- Erin Austin
The Top 5 Reasons to Allow Partner Assessments
By Erin E.H. Austin, NBCT
My final year at the first high school I ever taught at was tough. I had three different levels of French, and one of my classes had 43 students in it. (That’s not a typo.) I begged my principal for another section and argued that too many of the activities I did that were best for learning simply couldn’t be done with a class size that large. Never mind the fact that 43 juniors wouldn’t even fit inside my classroom! The rest of the conversation went something like this:
Principal: We are in a tough spot. You’re going to have to let some things go.
Me: Are you telling me I won’t be able to do what I know is best for kids?
Principal: You’re going to have to let some things go.
Brutal. At the time, I didn’t know how to create meaningful learning experiences that also worked within that context. Years later, I started a practice that wouldn’t have solved all the problems, but would have helped: I began allowing partner assessments.
Student Choice = Student Voice
For summative writing assessments, I often give a choice between taking it with a partner or using one teacher-created handout from the unit (e.g., a skeleton page for notes we took as a class). Some students prefer working alone, and they still can; others like interacting, and this allows for that. Choosing a partner doesn’t mean that it’s wide open, however. I work hard to make sure my practices and policies lead to grades that are reflective of actual language ability. I explain that partners have to have grades that “touch”. For example, a student who has a B- level of understanding can partner with another student with a B-, one with a B, or one with a C+. (Naturally, teachers can use discretion here depending on the students and circumstances.)
Choice Reflects Travel
When I first considered this idea, I pushed back against myself: “How will I know what each student can truly do on their own if I allow these supports?” But what’s my goal? Ultimately, my hope is for students to travel the globe and interact with diverse cultures, using language as an initial point of connection. What did my own travels look like? It was clear that there hasn’t been a single time I’ve traveled abroad and didn’t have support of some sort. Sometimes I travel with a friend or family member, and we navigate the language together. Other times, I have a pocket dictionary or an app on my phone. It’s a rare situation that someone would be without anything while traveling. By allowing a partner or teacher-approved notes, I am mirroring travel experiences.
Discussion Leads to Greater Learning
My attitude of, “Try it! You don’t have to stick with it if it fails” finally sold me on attempting partner assessments. So I tried it, and the results were better than I could’ve hoped for! During the assessment, I walked around the room and listened in. The discussion happening was exceptional. Students were picking apart grammatical concepts and structures, reviewing them together, re-teaching them to each other, and implementing them with greater accuracy. They also pushed each other to be more creative and to, as I always say, “showcase the range of what they know”. For example, one partner would say to the other, “We haven’t used a negative structure yet, so we should probably put one in.” Yes! Please do!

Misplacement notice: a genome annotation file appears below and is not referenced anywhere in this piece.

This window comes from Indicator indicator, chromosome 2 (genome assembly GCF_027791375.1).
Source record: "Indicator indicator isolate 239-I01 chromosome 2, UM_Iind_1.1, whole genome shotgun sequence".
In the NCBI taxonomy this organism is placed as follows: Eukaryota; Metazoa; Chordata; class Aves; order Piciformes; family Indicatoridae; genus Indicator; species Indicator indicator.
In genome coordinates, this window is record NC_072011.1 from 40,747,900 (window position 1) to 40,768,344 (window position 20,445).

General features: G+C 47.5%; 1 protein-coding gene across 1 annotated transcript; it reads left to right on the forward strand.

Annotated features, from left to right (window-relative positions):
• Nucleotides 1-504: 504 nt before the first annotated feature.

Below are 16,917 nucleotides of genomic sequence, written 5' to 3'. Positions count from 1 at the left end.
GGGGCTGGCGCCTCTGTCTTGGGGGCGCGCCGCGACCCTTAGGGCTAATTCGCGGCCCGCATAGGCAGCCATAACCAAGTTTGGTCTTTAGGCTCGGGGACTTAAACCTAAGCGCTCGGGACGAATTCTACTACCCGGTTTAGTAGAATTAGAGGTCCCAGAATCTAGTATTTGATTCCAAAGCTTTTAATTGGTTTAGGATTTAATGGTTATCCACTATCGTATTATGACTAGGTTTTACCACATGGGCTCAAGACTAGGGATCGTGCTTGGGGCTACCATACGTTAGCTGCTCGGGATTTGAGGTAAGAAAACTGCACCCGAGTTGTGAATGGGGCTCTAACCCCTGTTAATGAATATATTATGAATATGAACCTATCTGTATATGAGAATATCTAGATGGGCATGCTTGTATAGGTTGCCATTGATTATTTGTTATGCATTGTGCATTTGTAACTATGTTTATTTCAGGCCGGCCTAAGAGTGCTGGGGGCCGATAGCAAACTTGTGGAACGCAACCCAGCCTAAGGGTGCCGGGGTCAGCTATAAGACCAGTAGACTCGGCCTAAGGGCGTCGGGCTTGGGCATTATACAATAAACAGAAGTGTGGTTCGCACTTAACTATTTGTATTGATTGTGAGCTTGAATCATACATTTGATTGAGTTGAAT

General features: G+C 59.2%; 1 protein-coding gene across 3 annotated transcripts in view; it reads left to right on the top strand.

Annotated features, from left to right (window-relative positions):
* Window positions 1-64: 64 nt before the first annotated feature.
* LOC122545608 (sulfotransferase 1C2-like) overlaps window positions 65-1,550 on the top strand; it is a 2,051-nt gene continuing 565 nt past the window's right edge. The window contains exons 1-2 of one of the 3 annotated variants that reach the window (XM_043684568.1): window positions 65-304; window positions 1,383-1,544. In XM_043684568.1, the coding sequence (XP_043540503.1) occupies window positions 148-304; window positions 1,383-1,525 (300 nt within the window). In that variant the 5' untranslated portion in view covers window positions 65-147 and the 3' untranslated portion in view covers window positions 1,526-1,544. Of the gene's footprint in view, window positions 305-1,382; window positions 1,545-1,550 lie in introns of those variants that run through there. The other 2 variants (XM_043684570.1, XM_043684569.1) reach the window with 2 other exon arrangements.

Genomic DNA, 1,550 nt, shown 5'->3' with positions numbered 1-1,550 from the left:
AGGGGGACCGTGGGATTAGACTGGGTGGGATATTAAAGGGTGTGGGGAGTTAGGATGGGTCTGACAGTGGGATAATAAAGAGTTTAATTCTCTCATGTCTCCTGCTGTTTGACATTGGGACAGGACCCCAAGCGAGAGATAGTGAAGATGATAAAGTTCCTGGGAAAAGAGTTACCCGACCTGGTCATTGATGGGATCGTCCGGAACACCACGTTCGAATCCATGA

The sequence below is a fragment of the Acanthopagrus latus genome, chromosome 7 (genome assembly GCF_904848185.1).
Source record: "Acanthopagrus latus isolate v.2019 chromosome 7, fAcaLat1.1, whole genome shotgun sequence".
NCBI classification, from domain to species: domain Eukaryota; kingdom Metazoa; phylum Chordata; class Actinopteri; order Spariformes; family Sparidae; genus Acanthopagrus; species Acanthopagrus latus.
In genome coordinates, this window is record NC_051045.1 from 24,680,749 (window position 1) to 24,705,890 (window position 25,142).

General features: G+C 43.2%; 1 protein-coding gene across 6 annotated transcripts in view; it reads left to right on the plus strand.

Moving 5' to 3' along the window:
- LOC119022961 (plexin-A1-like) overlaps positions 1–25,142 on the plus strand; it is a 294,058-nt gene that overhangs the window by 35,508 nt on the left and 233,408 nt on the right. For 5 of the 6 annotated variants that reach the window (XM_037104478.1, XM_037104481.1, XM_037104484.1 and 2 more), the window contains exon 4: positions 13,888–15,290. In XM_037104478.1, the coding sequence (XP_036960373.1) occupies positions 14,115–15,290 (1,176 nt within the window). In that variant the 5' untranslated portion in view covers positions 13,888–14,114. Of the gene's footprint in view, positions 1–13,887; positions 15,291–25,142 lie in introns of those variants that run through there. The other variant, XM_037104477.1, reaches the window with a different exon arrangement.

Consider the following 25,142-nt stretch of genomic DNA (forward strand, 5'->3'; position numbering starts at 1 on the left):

Supports Lessen Test Anxiety
I teach many high-anxiety IB students. As an adult, it can be almost laughable how much they work themselves up. Yet I still know what it’s like to be a teenager, and I understand those feelings are real. With the implementation of a partner option, I noticed that students whose anxiety was usually palpable suddenly started having more of a “We can do it! We got this!” attitude, and the self/group-talk was more fun and less stressful. I did not see that coming, but it was a welcomed side effect.
Teacher Workload Drops
I often think back to the class of 43 French 3 students I had all those years ago. If I had allowed partner assessments, it wouldn’t have solved the problem of physical space, nor would it have allowed me to do some of the activities I wanted to do. But if everyone in that class wanted to opt for a partner assessment, I’d have half the amount of grading to do on those assessments. That would have saved countless hours—not to mention sanity—and it would have gotten feedback to students quicker.
In the end, something I tried on a whim turned out to be one of my favorite classroom changes. It could have completely failed, and I would’ve moved on, but it was the rare gem that increased student learning while also being good for me.
Have you tried partner assessments? What positive results did you see? Post below in the comments!
Erin E.H. Austin is a National Board Certified French teacher in Fort Collins, the author of The Ultimate Guide to Selling Your Original World Language Resources, and the 2023 CCFLT Teacher of the Year. Follow her on Twitter @Erin-EH-Austin.